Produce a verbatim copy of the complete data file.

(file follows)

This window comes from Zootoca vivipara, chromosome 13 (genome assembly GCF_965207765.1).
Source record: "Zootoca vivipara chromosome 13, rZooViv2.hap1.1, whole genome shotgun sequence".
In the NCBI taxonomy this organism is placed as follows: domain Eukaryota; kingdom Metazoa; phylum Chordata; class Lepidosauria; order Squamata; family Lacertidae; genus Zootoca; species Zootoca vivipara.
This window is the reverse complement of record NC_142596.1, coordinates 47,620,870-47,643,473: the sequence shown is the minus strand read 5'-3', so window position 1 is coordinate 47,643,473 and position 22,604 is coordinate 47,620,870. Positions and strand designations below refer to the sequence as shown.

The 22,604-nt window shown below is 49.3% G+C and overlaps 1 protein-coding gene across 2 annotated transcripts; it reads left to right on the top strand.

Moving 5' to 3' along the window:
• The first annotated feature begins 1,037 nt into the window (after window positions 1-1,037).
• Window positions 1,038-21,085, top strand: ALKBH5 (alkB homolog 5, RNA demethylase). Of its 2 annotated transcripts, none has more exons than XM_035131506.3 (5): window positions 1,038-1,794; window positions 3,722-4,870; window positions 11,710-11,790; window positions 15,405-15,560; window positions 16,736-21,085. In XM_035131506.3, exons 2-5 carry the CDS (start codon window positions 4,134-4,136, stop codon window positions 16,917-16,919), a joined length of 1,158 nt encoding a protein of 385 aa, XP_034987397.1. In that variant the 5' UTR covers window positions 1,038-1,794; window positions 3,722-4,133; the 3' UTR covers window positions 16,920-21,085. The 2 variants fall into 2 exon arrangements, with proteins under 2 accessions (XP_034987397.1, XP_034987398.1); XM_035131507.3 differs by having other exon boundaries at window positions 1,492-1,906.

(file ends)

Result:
This window comes from Zootoca vivipara, chromosome 13 (genome assembly GCF_965207765.1).
Source record: "Zootoca vivipara chromosome 13, rZooViv2.hap1.1, whole genome shotgun sequence".
In the NCBI taxonomy this organism is placed as follows: domain Eukaryota; kingdom Metazoa; phylum Chordata; class Lepidosauria; order Squamata; family Lacertidae; genus Zootoca; species Zootoca vivipara.
This window is the reverse complement of record NC_142596.1, coordinates 47,620,870-47,643,473: the sequence shown is the minus strand read 5'-3', so window position 1 is coordinate 47,643,473 and position 22,604 is coordinate 47,620,870. Positions and strand designations below refer to the sequence as shown.

The 22,604-nt window shown below is 49.3% G+C and overlaps 1 protein-coding gene across 2 annotated transcripts; it reads left to right on the top strand.

Moving 5' to 3' along the window:
• The first annotated feature begins 1,037 nt into the window (after window positions 1-1,037).
• Window positions 1,038-21,085, top strand: ALKBH5 (alkB homolog 5, RNA demethylase). Of its 2 annotated transcripts, none has more exons than XM_035131506.3 (5): window positions 1,038-1,794; window positions 3,722-4,870; window positions 11,710-11,790; window positions 15,405-15,560; window positions 16,736-21,085. In XM_035131506.3, exons 2-5 carry the CDS (start codon window positions 4,134-4,136, stop codon window positions 16,917-16,919), a joined length of 1,158 nt encoding a protein of 385 aa, XP_034987397.1. In that variant the 5' UTR covers window positions 1,038-1,794; window positions 3,722-4,133; the 3' UTR covers window positions 16,920-21,085. The 2 variants fall into 2 exon arrangements, with proteins under 2 accessions (XP_034987397.1, XP_034987398.1); XM_035131507.3 differs by having other exon boundaries at window positions 1,492-1,906.